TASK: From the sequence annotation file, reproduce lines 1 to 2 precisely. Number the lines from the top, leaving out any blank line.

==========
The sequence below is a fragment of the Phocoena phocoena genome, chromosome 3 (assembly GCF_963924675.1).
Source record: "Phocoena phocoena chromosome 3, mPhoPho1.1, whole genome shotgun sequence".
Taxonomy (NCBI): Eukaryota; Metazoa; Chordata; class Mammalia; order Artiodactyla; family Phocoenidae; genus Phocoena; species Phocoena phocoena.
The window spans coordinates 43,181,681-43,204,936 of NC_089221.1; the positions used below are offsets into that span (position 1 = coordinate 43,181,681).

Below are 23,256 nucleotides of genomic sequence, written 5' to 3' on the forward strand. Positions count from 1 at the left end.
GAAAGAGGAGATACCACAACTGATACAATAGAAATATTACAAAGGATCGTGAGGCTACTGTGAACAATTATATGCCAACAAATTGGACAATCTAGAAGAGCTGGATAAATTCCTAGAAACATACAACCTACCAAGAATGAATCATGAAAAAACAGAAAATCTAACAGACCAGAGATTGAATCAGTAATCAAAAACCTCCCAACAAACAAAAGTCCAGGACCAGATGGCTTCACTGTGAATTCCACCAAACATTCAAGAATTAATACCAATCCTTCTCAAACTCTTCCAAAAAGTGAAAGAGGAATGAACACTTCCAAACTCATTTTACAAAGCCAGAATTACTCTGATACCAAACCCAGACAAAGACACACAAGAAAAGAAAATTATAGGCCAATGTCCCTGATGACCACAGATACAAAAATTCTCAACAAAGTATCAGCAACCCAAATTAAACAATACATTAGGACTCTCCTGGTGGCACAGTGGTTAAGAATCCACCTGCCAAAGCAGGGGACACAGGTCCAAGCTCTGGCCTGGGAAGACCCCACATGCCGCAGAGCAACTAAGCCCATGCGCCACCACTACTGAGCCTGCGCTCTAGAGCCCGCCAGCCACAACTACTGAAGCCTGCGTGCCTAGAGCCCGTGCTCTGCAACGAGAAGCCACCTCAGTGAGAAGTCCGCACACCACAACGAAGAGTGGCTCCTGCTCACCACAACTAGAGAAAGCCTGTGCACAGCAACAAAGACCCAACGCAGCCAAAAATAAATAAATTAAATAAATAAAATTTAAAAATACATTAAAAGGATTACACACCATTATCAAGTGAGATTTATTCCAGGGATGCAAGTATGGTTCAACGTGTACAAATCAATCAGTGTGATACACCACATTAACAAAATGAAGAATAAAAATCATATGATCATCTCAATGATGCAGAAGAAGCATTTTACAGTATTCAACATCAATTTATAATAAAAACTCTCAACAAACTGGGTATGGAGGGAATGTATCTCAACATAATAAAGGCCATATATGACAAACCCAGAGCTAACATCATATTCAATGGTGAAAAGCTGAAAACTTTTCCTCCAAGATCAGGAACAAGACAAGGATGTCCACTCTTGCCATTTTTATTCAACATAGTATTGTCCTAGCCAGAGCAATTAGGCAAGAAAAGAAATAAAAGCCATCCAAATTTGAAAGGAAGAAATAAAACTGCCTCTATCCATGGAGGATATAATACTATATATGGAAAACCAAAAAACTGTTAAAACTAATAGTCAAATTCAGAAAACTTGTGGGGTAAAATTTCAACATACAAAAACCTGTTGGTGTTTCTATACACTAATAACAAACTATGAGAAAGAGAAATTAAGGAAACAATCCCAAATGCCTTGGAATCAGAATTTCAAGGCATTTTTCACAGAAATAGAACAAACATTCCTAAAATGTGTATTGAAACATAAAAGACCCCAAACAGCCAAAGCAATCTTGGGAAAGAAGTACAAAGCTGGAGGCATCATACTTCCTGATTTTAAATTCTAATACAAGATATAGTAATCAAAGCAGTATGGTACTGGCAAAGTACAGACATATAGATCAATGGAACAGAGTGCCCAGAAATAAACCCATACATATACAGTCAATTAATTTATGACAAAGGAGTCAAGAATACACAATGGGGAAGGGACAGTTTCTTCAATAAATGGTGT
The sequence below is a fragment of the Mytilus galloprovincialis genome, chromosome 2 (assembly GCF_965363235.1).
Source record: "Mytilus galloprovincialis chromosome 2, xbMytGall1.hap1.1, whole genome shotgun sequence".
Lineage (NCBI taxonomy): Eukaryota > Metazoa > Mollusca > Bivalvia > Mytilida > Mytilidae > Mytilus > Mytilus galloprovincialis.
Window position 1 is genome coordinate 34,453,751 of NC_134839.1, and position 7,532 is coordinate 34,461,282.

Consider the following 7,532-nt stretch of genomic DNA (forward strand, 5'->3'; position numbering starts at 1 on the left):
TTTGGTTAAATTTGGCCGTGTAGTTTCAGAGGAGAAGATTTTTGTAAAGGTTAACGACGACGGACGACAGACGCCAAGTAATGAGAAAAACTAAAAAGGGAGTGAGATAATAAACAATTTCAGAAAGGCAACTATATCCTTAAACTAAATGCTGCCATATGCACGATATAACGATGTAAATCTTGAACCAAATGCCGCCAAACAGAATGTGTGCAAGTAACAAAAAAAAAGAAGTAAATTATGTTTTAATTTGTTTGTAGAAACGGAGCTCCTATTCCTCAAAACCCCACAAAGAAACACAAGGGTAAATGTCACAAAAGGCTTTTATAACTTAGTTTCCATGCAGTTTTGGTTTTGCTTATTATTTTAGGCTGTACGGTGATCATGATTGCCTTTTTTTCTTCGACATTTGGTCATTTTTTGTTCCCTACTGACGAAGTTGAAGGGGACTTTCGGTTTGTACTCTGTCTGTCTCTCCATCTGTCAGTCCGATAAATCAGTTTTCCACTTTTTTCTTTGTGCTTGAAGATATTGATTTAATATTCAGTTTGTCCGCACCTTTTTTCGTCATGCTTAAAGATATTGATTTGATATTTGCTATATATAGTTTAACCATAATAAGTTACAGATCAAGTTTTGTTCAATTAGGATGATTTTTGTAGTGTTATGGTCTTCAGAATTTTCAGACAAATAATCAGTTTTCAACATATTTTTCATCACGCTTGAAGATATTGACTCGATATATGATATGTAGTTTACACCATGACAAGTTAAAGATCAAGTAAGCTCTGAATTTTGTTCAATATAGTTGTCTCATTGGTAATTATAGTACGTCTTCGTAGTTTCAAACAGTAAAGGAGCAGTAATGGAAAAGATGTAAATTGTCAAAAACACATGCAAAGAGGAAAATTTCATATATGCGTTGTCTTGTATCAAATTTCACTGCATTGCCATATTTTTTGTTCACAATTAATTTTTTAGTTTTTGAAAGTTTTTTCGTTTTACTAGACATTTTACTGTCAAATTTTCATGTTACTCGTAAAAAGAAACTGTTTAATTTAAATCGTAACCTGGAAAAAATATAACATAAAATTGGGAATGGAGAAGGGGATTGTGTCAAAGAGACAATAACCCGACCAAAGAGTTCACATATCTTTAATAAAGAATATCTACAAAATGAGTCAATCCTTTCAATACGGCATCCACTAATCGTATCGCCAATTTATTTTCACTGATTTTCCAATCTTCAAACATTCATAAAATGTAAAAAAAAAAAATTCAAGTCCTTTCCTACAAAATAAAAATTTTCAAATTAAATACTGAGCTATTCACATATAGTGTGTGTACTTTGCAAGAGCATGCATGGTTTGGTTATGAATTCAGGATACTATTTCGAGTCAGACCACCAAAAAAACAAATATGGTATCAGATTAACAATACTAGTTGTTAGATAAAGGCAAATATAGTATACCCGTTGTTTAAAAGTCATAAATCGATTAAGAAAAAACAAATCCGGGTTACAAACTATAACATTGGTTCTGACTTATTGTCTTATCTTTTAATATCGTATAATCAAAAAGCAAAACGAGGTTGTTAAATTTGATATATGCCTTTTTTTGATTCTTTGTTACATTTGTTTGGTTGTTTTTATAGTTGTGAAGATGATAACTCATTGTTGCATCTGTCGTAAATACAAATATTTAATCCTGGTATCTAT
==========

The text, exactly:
The sequence below is a fragment of the Phocoena phocoena genome, chromosome 3 (assembly GCF_963924675.1).
Source record: "Phocoena phocoena chromosome 3, mPhoPho1.1, whole genome shotgun sequence".